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Analysis: Acer-Gateway means 'end of Acer PCs'

What does Acer's purchase of Gateway mean?

Industry experts suggest that the initial impact on consumers of the sale of Gateway to Taiwan PC giant Acer will be small. But one of the biggest issues raised by the acquisition is how Acer will now present its three product brands to consumers (the Gateway purchase includes the eMachines budget PC line), especially considering that some of those brands already duplicate each other.

Acer acquires Gateway for $710m

The deal to purchase Gateway propels Acer into the spot of third-largest PC maker in the world. In a further complication, Gateway announced it will exercise its option to buy out European PC maker Packard Bell - a move that stymies Chinese PC-maker Lenovo's growth-by-acquisition plans. Lenovo is the maker of the popular ThinkPad line of laptops.

How the brands will be segmented in the future will likely depend upon a number of factors. As of now, says IDC research analyst Doug Bell, "they're going to keep all three brands separately in the marketplace - Gateway, eMachines, and Acer".

Name that PC

In a news conference, Gianfranco Lanci, president of Acer, indicated that the company plans to keep, and perhaps even expand, the Gateway brand going forward.

"But I think what we'll see is going to depend upon the region; Acer will see which brands work best where," Bell says. For example, Acer currently is stronger in Asia and Europe than it is in the US.

Combining the product lines produced by the new Acer-Gateway entity, though, will present a challenge on two very different fronts - desktops and notebooks. While the industry has had precedent for a single company maintaining two distinct brands in the marketplace, doing so has proven to be a delicate balancing act.

For example, Gateway has successfully maintained the eMachines brand at retail 3.5 years after it acquired eMachines. However, Gateway has done so by allowing eMachines to continue playing to its established niche, that of a low-cost retail brand.

Five years after HP bought Compaq, the company continues to keep the Compaq Presario brand alive. Although HP similarly tries to create distinctions between its HP Pavilion-branded products and its Compaq Presario-branded products, both lines are available at HP.com as well as in tech retail stores. (HP says its Pavilion line is more high-end, while its Compaq line is more no-frills and budget friendly.)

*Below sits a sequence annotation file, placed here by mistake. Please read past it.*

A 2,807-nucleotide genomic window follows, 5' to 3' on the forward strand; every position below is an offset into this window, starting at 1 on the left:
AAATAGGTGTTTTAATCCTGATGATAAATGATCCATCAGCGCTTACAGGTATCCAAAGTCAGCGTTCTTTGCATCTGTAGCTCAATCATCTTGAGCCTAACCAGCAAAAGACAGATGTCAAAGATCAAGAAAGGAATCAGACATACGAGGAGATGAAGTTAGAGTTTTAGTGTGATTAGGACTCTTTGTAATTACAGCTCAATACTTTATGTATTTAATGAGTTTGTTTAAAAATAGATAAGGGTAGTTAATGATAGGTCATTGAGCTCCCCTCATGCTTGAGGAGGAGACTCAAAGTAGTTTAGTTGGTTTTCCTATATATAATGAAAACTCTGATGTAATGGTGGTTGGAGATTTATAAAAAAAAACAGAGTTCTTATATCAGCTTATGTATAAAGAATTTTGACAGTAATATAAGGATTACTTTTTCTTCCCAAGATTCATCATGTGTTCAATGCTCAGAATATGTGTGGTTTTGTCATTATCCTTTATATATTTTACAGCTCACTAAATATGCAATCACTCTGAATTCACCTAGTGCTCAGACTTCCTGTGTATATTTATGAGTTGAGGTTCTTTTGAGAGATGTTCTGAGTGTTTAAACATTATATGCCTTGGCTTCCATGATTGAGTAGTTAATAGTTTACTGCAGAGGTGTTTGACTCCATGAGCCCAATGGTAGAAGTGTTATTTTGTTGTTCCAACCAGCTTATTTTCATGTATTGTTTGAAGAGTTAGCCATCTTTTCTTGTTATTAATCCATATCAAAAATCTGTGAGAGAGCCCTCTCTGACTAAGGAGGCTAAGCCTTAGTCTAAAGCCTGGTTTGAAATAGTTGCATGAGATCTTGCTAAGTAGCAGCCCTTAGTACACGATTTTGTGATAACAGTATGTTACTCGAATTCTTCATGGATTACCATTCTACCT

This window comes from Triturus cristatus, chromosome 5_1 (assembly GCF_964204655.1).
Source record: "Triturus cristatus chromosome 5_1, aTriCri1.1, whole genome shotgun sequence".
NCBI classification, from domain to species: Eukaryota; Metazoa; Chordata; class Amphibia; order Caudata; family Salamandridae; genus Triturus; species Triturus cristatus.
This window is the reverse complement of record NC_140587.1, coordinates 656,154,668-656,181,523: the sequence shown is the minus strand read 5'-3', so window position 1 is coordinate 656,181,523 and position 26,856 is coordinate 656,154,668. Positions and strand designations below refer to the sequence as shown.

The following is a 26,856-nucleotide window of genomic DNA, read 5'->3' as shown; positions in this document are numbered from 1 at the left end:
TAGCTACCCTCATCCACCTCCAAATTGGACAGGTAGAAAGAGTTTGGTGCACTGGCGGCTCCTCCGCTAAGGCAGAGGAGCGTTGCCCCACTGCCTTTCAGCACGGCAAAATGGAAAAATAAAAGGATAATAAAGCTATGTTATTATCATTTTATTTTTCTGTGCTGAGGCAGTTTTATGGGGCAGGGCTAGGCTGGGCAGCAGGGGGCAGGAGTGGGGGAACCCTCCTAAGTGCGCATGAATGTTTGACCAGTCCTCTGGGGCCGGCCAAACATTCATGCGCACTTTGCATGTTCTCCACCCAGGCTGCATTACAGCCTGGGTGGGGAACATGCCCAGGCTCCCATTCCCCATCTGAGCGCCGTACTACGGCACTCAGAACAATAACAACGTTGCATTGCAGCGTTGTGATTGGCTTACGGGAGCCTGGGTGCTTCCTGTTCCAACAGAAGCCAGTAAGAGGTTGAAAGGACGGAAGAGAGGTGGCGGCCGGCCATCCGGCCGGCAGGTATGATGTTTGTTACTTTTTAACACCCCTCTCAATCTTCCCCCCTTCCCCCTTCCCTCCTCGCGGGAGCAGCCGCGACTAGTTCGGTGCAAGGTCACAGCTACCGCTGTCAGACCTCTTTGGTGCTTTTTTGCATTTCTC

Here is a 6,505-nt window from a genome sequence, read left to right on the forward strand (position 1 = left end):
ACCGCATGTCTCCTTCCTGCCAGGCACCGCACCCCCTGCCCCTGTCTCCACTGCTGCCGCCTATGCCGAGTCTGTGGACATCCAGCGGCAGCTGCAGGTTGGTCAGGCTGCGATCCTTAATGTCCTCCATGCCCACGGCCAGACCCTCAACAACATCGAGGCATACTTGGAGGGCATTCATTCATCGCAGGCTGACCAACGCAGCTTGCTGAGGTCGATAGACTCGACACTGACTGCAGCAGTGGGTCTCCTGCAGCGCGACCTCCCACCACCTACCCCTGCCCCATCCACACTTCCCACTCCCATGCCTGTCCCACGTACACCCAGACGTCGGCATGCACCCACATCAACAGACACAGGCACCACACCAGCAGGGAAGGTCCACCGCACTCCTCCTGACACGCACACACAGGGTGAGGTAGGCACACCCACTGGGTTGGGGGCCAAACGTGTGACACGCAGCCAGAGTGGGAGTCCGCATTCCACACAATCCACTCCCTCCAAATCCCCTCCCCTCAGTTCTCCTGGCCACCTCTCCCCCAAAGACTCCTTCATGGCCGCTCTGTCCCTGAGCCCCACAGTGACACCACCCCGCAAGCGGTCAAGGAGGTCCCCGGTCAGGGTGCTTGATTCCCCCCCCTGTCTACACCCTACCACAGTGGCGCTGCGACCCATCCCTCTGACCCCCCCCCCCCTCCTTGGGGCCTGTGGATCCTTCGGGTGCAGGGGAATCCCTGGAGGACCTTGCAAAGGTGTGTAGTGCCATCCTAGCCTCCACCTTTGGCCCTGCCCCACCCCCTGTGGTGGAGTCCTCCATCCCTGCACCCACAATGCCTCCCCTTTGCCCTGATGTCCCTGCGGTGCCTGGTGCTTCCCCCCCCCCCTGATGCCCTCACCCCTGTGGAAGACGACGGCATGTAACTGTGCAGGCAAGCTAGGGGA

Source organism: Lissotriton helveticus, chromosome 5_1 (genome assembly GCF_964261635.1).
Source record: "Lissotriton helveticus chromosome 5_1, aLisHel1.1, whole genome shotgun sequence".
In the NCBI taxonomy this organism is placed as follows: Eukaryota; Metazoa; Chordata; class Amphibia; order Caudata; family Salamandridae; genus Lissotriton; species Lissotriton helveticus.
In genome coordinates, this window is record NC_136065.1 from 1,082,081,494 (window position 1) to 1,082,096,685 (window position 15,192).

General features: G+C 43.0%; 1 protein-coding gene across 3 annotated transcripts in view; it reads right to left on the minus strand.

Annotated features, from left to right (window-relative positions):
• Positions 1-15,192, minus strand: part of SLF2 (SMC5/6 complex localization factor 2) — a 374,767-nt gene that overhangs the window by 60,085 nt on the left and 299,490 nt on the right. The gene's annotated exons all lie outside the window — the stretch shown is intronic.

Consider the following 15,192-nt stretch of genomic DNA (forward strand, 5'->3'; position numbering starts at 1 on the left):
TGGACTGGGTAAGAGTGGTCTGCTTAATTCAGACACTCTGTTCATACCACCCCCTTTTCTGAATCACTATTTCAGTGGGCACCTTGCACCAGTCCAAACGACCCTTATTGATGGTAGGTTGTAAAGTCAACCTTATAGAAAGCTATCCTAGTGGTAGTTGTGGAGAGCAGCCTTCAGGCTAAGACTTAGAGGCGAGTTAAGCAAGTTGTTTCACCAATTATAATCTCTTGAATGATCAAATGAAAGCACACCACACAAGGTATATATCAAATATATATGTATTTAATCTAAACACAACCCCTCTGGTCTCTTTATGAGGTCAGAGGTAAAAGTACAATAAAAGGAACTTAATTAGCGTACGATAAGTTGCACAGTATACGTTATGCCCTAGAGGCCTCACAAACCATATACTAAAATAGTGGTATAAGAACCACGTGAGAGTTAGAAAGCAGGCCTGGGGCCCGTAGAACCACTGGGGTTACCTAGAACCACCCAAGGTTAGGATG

Sometimes, though, the distinctions among the brands can get a bit messy. "Even HP has had lots of challenges managing two brands," says NPD Group vice president of industry analysis Stephen Baker. Baker notes that HP had to learn how to handle positioning and pricing, to find a way to explain what makes a Presario different than a Pavilion, and why.

Which Acer brand will prevail will depend on which market you're talking about - and how successful the brand may already be there. For example, says Baker, "I don't think it's viable to manage three brands like that. It would be costly to do so. And there's probably too much overlap between Acer and eMachines."

The likely result on the desktop side of the equation is that you'll see Acer desktops disappear from retail stores.

The notebook side of the equation presents a different story. There, says Baker, "it's easy to see an Acer-Gateway going up against HP-Compaq. With notebooks, I think the branding is more solid, even though Gateway has struggled a lot lately. Gateway hasn't picked up any market share, while companies like Toshiba have grown market share because they've been aggressive on pricing."

Increased competition for space on store shelves could provide an unexpected test for Acer.

"Right now, Dell would like to pick up shelf space," says Baker of Dell's push to gain retail presence. "So it comes down to: how will Acer manage the differential among their brands [to remain appealing to retailers], when there's another company looking to get their brand into the stores?"

Beyond store shelves: impact on sales, consumers

With regard to direct sales via manufacturer websites, NPD's Baker doesn't see this merger as having much impact. As a direct business, Gateway has been fairly small, and Acer has had virtually no direct business.

"Acer has said they're committed to selling through retail and VARs [value-added resellers], and not being hybrid direct sales and retail sales, as HP and Toshiba are."

Although Acer gains Gateway's direct sales business, that business has not been as successful as one might think. In the second quarter of 2007, Gateway's own financial report says it sold 1.1 million units - 938,000 at retail, 119,000 in its professional division, and a mere 30,000 PCs direct.

That direct sales number is down 35 percent from the first quarter of 2007, and down 15 percent from the prior year. Now, 30,000 in direct sales is an immediate improvement over the Acer's current nonexistent online direct sales presence, but it isn't as if the Gateway deal catapults Acer to the head of the field.

Beyond the brand jockeying, the impact on consumers should be minor. "PC pricing is not likely to be affected, as brand competition tends not to impact pricing as much as configuration trends and supply costs," says Baker.

"Everybody thought that would happen when HP bought Compaq. But we haven't seen anything that would make prices go up from a vendor competition standpoint."


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